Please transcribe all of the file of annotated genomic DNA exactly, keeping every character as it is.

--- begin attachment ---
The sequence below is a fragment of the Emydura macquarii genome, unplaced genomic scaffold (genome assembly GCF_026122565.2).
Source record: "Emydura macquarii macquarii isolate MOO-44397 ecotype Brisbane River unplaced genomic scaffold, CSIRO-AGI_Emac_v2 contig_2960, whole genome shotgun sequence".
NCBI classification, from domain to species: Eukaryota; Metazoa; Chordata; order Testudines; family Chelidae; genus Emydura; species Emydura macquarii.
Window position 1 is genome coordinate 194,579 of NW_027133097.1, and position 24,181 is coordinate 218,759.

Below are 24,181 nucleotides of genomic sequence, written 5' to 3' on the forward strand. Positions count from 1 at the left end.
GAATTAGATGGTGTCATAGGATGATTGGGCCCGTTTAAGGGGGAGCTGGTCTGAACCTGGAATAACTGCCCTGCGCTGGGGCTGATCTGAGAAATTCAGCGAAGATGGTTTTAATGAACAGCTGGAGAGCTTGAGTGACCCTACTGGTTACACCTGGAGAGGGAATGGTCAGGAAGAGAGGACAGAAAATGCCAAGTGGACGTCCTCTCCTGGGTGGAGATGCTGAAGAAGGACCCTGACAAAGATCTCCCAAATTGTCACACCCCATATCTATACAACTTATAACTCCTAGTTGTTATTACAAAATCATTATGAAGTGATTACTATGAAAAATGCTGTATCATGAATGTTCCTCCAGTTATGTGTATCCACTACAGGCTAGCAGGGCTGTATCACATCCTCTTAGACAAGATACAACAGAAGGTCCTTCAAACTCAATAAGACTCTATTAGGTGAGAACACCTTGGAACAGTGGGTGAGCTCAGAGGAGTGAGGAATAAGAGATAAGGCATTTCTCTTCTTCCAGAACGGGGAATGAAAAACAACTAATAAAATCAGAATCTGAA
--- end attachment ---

The sequence below is a fragment of the Emydura macquarii genome, unplaced genomic scaffold (genome assembly GCF_026122565.2).
Source record: "Emydura macquarii macquarii isolate MOO-44397 ecotype Brisbane River unplaced genomic scaffold, CSIRO-AGI_Emac_v2 contig_2960, whole genome shotgun sequence".
NCBI classification, from domain to species: Eukaryota; Metazoa; Chordata; order Testudines; family Chelidae; genus Emydura; species Emydura macquarii.
Window position 1 is genome coordinate 194,579 of NW_027133097.1, and position 24,181 is coordinate 218,759.

Below are 24,181 nucleotides of genomic sequence, written 5' to 3' on the forward strand. Positions count from 1 at the left end.
GAATTAGATGGTGTCATAGGATGATTGGGCCCGTTTAAGGGGGAGCTGGTCTGAACCTGGAATAACTGCCCTGCGCTGGGGCTGATCTGAGAAATTCAGCGAAGATGGTTTTAATGAACAGCTGGAGAGCTTGAGTGACCCTACTGGTTACACCTGGAGAGGGAATGGTCAGGAAGAGAGGACAGAAAATGCCAAGTGGACGTCCTCTCCTGGGTGGAGATGCTGAAGAAGGACCCTGACAAAGATCTCCCAAATTGTCACACCCCATATCTATACAACTTATAACTCCTAGTTGTTATTACAAAATCATTATGAAGTGATTACTATGAAAAATGCTGTATCATGAATGTTCCTCCAGTTATGTGTATCCACTACAGGCTAGCAGGGCTGTATCACATCCTCTTAGACAAGATACAACAGAAGGTCCTTCAAACTCAATAAGACTCTATTAGGTGAGAACACCTTGGAACAGTGGGTGAGCTCAGAGGAGTGAGGAATAAGAGATAAGGCATTTCTCTTCTTCCAGAACGGGGAATGAAAAACAACTAATAAAATCAGAATCTGAA